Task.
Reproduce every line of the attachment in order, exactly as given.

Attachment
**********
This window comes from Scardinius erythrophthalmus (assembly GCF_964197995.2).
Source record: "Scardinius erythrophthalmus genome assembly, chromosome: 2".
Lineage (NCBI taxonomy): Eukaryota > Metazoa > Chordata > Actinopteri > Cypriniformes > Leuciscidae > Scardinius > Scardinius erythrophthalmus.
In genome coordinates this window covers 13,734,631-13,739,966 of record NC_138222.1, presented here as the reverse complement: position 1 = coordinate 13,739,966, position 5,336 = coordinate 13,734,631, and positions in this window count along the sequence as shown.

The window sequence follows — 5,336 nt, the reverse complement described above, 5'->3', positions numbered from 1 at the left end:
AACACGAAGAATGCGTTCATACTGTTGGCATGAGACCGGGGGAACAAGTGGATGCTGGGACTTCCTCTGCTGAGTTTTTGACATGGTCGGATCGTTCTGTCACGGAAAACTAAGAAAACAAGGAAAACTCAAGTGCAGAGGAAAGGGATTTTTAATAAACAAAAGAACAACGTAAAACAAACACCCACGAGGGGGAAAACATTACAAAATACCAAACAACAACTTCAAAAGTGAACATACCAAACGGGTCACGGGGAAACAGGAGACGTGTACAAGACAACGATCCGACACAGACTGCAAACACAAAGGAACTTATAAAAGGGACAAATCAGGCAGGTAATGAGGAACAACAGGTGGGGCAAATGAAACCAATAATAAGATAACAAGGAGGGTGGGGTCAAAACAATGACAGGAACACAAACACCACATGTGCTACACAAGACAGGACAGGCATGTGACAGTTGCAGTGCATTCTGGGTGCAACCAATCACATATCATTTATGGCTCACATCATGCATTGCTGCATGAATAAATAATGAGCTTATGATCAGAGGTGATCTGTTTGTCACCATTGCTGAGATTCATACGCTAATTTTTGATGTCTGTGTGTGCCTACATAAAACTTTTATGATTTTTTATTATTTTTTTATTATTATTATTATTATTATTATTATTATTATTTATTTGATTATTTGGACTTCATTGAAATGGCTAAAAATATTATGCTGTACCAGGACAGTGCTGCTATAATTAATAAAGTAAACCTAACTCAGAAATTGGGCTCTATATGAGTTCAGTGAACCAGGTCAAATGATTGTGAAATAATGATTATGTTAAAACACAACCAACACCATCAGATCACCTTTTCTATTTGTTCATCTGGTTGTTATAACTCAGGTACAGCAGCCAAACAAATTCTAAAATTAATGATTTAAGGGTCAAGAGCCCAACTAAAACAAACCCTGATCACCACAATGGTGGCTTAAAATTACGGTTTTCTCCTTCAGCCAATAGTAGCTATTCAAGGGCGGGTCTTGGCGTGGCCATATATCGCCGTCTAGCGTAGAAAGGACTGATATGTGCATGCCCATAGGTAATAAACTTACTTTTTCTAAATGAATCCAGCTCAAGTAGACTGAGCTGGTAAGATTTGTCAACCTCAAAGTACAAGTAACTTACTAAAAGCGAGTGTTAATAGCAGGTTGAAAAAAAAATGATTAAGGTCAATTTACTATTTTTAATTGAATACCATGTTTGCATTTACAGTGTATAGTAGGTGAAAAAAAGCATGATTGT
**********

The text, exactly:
This window comes from Scardinius erythrophthalmus (assembly GCF_964197995.2).
Source record: "Scardinius erythrophthalmus genome assembly, chromosome: 2".
Lineage (NCBI taxonomy): Eukaryota > Metazoa > Chordata > Actinopteri > Cypriniformes > Leuciscidae > Scardinius > Scardinius erythrophthalmus.
In genome coordinates this window covers 13,734,631-13,739,966 of record NC_138222.1, presented here as the reverse complement: position 1 = coordinate 13,739,966, position 5,336 = coordinate 13,734,631, and positions in this window count along the sequence as shown.

The window sequence follows — 5,336 nt, the reverse complement described above, 5'->3', positions numbered from 1 at the left end:
AACACGAAGAATGCGTTCATACTGTTGGCATGAGACCGGGGGAACAAGTGGATGCTGGGACTTCCTCTGCTGAGTTTTTGACATGGTCGGATCGTTCTGTCACGGAAAACTAAGAAAACAAGGAAAACTCAAGTGCAGAGGAAAGGGATTTTTAATAAACAAAAGAACAACGTAAAACAAACACCCACGAGGGGGAAAACATTACAAAATACCAAACAACAACTTCAAAAGTGAACATACCAAACGGGTCACGGGGAAACAGGAGACGTGTACAAGACAACGATCCGACACAGACTGCAAACACAAAGGAACTTATAAAAGGGACAAATCAGGCAGGTAATGAGGAACAACAGGTGGGGCAAATGAAACCAATAATAAGATAACAAGGAGGGTGGGGTCAAAACAATGACAGGAACACAAACACCACATGTGCTACACAAGACAGGACAGGCATGTGACAGTTGCAGTGCATTCTGGGTGCAACCAATCACATATCATTTATGGCTCACATCATGCATTGCTGCATGAATAAATAATGAGCTTATGATCAGAGGTGATCTGTTTGTCACCATTGCTGAGATTCATACGCTAATTTTTGATGTCTGTGTGTGCCTACATAAAACTTTTATGATTTTTTATTATTTTTTTATTATTATTATTATTATTATTATTATTATTATTTATTTGATTATTTGGACTTCATTGAAATGGCTAAAAATATTATGCTGTACCAGGACAGTGCTGCTATAATTAATAAAGTAAACCTAACTCAGAAATTGGGCTCTATATGAGTTCAGTGAACCAGGTCAAATGATTGTGAAATAATGATTATGTTAAAACACAACCAACACCATCAGATCACCTTTTCTATTTGTTCATCTGGTTGTTATAACTCAGGTACAGCAGCCAAACAAATTCTAAAATTAATGATTTAAGGGTCAAGAGCCCAACTAAAACAAACCCTGATCACCACAATGGTGGCTTAAAATTACGGTTTTCTCCTTCAGCCAATAGTAGCTATTCAAGGGCGGGTCTTGGCGTGGCCATATATCGCCGTCTAGCGTAGAAAGGACTGATATGTGCATGCCCATAGGTAATAAACTTACTTTTTCTAAATGAATCCAGCTCAAGTAGACTGAGCTGGTAAGATTTGTCAACCTCAAAGTACAAGTAACTTACTAAAAGCGAGTGTTAATAGCAGGTTGAAAAAAAAATGATTAAGGTCAATTTACTATTTTTAATTGAATACCATGTTTGCATTTACAGTGTATAGTAGGTGAAAAAAAGCATGATTGT